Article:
House Guests, House Pests

Whilst I have commandeered the title of this post from the book by Richard Jones, and whilst I am using his book as part of my research, I am focusing specifically on the pest side of things today.  As is true throughout this month, I will not be looking at spiders… *shudders*

What makes an insect into a pest?

The world is filled with insects, they live everywhere and fill all kinds of ecological niches but we don’t consider them all to be pests.  We value butterflies for their beauty but we consider moths in our home to be a nuisance.  What is the difference?

Well, Richard Jones highlights a crucial divide between our inner and outer worlds, our private homes and the space outdoors.  This invisible line, when crossed, can turn an insect into a pest.  We pay to encourage nature to come closer but we also pay to remove nature when it crosses the arbitrary line of the doorstep.  What seems interesting or magically suddenly becomes unwelcome and disgusting.  The home is a scared space, it’s private and shared only by invitation.  By violating these symbolic boundaries, animals become intrusive.

Why do insects like our homes?

All of the things we value about our homes are the very same things that insects value.  They are looking for somewhere dry to shelter, somewhere warm where food is available.  In winter, for example, butterflies seek the warmth of buildings but then central heating can cause them confusion about the time of year and affect their behaviour.  The same is true for ladybirds.  And wasps and bees can hide in cavity walls until unwittingly disturbed when they may attack.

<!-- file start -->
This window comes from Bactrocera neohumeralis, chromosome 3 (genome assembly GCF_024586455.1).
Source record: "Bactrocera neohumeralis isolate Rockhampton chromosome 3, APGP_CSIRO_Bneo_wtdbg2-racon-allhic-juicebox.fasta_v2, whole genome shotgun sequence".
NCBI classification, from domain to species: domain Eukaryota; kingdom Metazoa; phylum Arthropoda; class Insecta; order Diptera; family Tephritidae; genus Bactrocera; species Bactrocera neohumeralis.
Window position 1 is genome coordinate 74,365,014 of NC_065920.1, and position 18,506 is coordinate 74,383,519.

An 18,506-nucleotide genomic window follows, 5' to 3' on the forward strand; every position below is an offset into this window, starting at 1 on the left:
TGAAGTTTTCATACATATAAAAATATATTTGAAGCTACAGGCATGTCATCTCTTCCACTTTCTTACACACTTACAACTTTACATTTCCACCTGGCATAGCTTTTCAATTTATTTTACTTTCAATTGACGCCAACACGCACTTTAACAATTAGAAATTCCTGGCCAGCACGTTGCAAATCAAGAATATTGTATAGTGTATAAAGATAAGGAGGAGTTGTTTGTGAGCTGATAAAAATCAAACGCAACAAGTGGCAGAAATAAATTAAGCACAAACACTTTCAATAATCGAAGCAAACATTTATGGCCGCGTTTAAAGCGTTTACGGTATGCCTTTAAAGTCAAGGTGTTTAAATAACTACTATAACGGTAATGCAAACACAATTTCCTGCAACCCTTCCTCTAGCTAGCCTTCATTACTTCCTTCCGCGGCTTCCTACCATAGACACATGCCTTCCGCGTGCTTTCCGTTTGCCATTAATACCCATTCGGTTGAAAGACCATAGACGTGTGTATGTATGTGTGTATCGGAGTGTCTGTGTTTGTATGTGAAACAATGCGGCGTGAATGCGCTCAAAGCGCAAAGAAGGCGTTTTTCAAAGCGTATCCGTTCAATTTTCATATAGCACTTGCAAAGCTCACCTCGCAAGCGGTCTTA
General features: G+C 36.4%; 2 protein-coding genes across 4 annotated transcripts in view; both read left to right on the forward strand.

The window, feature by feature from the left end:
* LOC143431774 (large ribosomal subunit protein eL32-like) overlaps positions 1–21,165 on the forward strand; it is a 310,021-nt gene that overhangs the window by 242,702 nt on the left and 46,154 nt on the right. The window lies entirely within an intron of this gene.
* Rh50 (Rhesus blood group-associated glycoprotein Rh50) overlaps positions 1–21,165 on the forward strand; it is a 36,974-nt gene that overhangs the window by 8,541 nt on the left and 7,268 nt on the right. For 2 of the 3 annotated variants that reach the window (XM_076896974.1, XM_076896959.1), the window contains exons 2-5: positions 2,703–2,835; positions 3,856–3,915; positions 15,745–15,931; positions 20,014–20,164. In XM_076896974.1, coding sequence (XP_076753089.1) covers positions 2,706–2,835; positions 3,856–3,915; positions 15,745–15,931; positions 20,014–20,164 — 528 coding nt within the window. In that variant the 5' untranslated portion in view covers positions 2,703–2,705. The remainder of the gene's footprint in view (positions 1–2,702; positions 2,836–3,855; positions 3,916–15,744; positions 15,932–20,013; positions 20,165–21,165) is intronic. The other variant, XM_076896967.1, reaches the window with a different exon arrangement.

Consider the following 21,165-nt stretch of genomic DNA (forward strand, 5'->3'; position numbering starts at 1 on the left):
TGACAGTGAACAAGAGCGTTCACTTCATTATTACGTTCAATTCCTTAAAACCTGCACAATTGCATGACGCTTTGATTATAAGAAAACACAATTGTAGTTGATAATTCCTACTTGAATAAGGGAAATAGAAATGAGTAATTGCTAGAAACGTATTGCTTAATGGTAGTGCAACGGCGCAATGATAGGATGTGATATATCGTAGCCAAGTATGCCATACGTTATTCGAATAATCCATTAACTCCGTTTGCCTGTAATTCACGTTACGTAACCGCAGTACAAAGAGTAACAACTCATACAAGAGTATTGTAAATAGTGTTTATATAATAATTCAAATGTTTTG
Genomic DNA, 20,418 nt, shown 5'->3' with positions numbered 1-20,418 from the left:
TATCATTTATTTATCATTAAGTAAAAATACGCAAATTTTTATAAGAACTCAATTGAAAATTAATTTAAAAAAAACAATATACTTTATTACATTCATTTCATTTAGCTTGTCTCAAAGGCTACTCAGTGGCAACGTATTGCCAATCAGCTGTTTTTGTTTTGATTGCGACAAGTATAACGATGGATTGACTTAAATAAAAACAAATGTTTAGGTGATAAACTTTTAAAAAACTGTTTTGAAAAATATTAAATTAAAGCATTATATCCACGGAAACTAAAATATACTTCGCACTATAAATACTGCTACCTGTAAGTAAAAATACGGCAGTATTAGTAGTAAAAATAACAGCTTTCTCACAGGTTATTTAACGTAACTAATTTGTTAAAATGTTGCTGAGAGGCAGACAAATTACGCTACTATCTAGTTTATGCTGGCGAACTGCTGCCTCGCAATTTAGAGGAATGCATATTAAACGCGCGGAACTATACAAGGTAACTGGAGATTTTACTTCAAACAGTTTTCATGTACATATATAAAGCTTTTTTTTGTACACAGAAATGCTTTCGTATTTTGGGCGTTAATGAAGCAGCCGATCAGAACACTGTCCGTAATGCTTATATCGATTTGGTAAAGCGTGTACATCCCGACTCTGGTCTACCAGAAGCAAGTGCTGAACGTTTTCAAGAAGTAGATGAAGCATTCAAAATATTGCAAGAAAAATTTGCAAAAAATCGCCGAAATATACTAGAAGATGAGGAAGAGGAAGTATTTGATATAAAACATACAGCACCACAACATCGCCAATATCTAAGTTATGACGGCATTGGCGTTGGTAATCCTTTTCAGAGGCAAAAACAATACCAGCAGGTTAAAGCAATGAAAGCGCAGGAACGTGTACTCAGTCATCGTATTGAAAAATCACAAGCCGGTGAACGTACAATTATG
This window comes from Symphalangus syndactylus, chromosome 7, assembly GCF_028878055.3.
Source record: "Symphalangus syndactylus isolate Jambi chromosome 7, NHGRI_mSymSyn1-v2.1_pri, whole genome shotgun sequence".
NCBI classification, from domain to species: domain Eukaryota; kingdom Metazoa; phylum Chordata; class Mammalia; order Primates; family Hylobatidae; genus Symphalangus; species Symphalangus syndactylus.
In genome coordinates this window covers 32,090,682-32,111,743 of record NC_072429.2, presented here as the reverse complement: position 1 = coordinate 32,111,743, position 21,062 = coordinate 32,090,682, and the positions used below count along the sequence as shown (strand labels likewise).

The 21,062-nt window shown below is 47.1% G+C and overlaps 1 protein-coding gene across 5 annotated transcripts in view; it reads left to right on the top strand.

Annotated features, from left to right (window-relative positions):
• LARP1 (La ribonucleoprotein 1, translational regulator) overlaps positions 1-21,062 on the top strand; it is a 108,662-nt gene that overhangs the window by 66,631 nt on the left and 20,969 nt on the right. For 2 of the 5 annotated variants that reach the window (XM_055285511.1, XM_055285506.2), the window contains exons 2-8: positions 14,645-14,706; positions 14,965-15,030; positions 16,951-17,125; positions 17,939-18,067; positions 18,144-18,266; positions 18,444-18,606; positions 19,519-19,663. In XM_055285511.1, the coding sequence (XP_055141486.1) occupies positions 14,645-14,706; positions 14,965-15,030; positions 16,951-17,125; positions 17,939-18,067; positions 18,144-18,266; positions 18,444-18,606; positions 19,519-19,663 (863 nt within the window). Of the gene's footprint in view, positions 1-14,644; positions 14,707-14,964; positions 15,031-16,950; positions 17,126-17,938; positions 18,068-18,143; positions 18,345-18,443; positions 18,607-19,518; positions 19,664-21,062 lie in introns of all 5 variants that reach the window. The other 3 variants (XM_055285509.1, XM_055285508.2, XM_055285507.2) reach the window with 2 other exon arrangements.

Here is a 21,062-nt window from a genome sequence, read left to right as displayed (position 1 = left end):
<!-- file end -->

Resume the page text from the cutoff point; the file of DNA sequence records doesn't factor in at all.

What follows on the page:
“Our houses, our food, our belongings and our very existence are under constant attack from a host of invaders eager to take advantage of our shelter, food stores and soft furnishings.”
– Richard Jones

Because of how successfully these insects have lived alongside us, many of them no longer exist in the wild.  They have become so specialised and so well adapted to live in our homes that they cannot survive without us.

When we started wearing clothes 100,000-40,000 years ago, lice evolved to live on us.  There are three kinds; crabs, head lice and body lice.  The latter actually lived in clothes and spread typhus and relapsing fever but is now thankfully rare.  If you could afford a change of clothes you could escape the lice and as such it was something which predominantly affected the poor and reports of 30,000 lice on one person was not uncommon.  It is likely because of these murderous body lice that head lice have such a bad reputation.